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Dear Abby: Should the story of his scars be kept from his loved one?

DEAR ABBY: I am a 33-year-old man who has never been in a serious relationship until now. I have been seeing "Stephie" for eight months and think I may be in love with her.


I am a 33-year-old man who has never been in a serious relationship until now. I have been seeing "Stephie" for eight months and think I may be in love with her.

I have successfully managed to evade Stephie's questions about my past and got away with it until recently. She keeps asking me about the scars on my body. (I was physically abused by my parents when I was a child.) Regrettably, I lied to her about the nature of the scars.

Stephie wants to be married and start a family, and so do I. She wants her kids to have a great dad, and I think I can be a very good parent. I would never do to my kids what was done to me.

On the one hand, I want an open, honest relationship with her. On the other, I'm afraid if I tell her the truth she will leave me, and I'll spiral into another five-year depression I may not be able to escape from.

My parents are both dead now, so I could continue to lie without Stephie ever knowing. But I get the feeling she doesn't entirely believe what I've been telling her.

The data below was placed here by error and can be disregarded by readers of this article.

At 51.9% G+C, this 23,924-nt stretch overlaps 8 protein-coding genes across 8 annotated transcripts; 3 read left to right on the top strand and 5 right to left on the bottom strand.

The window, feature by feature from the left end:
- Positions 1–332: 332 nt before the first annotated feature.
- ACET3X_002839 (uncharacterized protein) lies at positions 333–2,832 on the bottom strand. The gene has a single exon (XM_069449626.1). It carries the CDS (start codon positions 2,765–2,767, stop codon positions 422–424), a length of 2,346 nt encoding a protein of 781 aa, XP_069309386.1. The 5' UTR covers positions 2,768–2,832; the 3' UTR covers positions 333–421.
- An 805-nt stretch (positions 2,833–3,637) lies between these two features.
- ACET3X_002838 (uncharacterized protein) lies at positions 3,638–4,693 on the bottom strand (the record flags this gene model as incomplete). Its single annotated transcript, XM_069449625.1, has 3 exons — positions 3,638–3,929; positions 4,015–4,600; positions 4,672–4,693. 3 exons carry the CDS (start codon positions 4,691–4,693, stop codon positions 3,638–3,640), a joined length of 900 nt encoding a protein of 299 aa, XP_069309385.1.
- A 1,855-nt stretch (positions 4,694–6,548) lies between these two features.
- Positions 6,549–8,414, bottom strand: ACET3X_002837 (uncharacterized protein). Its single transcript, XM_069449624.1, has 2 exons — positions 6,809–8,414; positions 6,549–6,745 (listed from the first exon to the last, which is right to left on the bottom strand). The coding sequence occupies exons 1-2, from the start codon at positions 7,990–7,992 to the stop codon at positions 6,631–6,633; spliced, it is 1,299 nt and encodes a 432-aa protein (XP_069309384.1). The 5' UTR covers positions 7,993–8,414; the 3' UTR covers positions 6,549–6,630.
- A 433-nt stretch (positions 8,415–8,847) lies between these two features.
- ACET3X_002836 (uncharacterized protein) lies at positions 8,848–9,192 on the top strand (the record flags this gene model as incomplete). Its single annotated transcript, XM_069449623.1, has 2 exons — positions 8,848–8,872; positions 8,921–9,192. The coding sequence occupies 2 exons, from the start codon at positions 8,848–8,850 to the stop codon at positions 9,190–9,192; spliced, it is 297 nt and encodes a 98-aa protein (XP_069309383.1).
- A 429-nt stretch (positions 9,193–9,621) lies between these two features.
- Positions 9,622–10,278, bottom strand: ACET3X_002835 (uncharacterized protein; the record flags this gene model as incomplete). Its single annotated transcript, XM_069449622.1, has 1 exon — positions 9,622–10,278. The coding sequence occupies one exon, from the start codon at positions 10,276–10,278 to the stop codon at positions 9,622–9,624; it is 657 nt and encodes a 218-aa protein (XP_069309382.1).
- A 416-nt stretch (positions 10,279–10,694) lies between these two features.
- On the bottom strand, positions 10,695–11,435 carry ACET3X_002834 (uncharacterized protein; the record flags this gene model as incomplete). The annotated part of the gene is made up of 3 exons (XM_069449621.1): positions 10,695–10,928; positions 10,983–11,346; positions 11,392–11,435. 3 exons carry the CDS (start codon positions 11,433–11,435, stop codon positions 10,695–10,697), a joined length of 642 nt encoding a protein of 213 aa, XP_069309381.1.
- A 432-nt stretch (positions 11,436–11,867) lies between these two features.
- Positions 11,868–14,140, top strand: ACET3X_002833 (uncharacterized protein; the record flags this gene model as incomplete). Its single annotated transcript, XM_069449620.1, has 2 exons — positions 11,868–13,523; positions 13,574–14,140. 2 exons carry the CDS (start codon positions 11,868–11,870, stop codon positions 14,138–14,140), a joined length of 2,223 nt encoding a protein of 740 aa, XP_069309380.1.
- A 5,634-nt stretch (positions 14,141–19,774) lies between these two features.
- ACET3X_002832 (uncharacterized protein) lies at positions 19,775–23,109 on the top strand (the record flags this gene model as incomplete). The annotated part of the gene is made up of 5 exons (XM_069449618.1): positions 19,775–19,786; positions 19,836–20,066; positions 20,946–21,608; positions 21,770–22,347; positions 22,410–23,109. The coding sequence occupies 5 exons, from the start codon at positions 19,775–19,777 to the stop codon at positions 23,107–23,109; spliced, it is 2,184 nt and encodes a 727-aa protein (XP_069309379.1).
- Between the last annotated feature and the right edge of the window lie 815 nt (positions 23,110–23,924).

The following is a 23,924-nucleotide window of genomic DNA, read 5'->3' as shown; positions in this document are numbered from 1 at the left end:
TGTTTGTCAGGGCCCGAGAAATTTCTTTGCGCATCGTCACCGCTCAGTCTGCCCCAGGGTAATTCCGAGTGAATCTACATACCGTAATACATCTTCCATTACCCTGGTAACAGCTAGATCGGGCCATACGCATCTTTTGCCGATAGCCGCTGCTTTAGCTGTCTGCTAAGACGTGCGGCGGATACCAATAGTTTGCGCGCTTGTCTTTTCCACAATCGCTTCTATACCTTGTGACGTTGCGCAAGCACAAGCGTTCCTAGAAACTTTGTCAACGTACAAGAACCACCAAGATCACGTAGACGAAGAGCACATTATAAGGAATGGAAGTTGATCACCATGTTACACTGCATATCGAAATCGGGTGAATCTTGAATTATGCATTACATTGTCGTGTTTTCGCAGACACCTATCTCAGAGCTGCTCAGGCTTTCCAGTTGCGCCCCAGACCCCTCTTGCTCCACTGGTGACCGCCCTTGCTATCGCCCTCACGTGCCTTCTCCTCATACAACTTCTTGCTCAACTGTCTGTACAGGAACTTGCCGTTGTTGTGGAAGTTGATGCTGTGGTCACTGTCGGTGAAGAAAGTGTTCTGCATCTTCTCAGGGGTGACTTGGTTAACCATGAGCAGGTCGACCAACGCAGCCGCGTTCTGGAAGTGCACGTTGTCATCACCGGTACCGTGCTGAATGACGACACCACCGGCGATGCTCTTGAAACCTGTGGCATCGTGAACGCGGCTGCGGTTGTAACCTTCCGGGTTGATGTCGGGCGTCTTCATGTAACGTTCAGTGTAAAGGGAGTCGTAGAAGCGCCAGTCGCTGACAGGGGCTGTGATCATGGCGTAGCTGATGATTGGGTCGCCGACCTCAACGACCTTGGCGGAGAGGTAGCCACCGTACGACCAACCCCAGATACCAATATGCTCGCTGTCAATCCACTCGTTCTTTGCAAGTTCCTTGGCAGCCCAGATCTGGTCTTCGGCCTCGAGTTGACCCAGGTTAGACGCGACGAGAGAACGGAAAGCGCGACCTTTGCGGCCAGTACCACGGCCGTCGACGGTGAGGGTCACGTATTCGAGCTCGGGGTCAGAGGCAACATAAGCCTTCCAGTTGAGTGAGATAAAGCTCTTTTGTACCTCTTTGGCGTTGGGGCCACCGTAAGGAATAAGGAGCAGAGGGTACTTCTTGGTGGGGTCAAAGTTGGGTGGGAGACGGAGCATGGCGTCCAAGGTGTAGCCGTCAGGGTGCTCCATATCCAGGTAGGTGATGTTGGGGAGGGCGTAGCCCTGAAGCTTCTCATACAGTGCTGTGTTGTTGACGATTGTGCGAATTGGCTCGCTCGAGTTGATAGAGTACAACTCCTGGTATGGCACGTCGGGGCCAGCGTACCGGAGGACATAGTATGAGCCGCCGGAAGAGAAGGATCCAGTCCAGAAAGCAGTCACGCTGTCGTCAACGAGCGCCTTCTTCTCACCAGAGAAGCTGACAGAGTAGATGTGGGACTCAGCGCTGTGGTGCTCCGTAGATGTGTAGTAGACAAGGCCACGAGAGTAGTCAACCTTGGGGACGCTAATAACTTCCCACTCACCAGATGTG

What should I do?

- Survivor in Ohio

DEAR SURVIVOR: Because you are discussing a future together, it's time to level with Stephie about everything. That you would not want to discuss this painful subject at the beginning of a relationship is understandable. But please do not continue the deception. You should also explain to Stephie about your period of clinical depression. If she's going to marry you, she has a right to know your medical history.

Yes, telling her may be risky. However, if she loves you, she will accept you just the way you are. And if she isn't up to the challenge, it's better to find out now before becoming any more involved.

P.S. If you feel that a breakup could trigger another round of depression, it is important that you talk to a psychotherapist NOW.

The abuse you suffered in childhood may have left emotional scars as lasting as the physical ones, but with therapy you may be able to heal.

DEAR ABBY: I'm not sure how to react to something a friend of mine recently told me.

We have known "Lois" and her husband for more than 30 years. They no longer live in this city, but visit occasionally. When they do, we always invite them to stay in our home.

On their last visit, Lois was talking about her only child, "Deidre," whom I have always liked. Lois, out of the blue, began chuckling and then told me that Deidre does a good imitation of me. Lois sat there giggling for a few minutes, then said that Deidre sounded almost as much like me as I do.

I made no comment. Frankly, I was taken aback that someone would do an imitation of me. I got the impression that Deidre has been doing my "act" for a while, and I found it disturbing.

My husband says it's a form of flattery, but I think it's demeaning. I also think that impersonating someone for the amusement of others - especially if the person is not around - is rude.

What do you think?

- Joke's On Me in New Hampshire

DEAR J.O.M.: I think you should have asked your friend Lois to clarify her remark at the time she made it. But because you didn't, bring it up the next time you talk to her and let her explain what was so funny.

Personally, I think such imitations are often a form of ridicule and are unkind. *

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